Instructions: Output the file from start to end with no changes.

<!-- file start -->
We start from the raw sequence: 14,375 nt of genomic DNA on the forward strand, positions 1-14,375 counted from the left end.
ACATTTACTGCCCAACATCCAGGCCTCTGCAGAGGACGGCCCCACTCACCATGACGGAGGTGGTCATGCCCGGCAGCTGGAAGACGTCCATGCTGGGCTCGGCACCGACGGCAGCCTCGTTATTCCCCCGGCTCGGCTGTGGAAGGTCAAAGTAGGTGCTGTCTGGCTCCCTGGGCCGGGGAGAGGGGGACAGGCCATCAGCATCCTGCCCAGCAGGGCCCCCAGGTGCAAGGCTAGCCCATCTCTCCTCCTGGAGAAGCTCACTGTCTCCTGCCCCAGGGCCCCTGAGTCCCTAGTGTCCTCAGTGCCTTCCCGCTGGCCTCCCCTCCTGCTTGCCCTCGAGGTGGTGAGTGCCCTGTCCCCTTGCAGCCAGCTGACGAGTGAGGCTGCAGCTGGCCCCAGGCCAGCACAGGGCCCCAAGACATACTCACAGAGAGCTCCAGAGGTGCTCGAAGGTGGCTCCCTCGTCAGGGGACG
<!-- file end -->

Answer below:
We start from the raw sequence: 14,375 nt of genomic DNA on the forward strand, positions 1-14,375 counted from the left end.
ACATTTACTGCCCAACATCCAGGCCTCTGCAGAGGACGGCCCCACTCACCATGACGGAGGTGGTCATGCCCGGCAGCTGGAAGACGTCCATGCTGGGCTCGGCACCGACGGCAGCCTCGTTATTCCCCCGGCTCGGCTGTGGAAGGTCAAAGTAGGTGCTGTCTGGCTCCCTGGGCCGGGGAGAGGGGGACAGGCCATCAGCATCCTGCCCAGCAGGGCCCCCAGGTGCAAGGCTAGCCCATCTCTCCTCCTGGAGAAGCTCACTGTCTCCTGCCCCAGGGCCCCTGAGTCCCTAGTGTCCTCAGTGCCTTCCCGCTGGCCTCCCCTCCTGCTTGCCCTCGAGGTGGTGAGTGCCCTGTCCCCTTGCAGCCAGCTGACGAGTGAGGCTGCAGCTGGCCCCAGGCCAGCACAGGGCCCCAAGACATACTCACAGAGAGCTCCAGAGGTGCTCGAAGGTGGCTCCCTCGTCAGGGGACG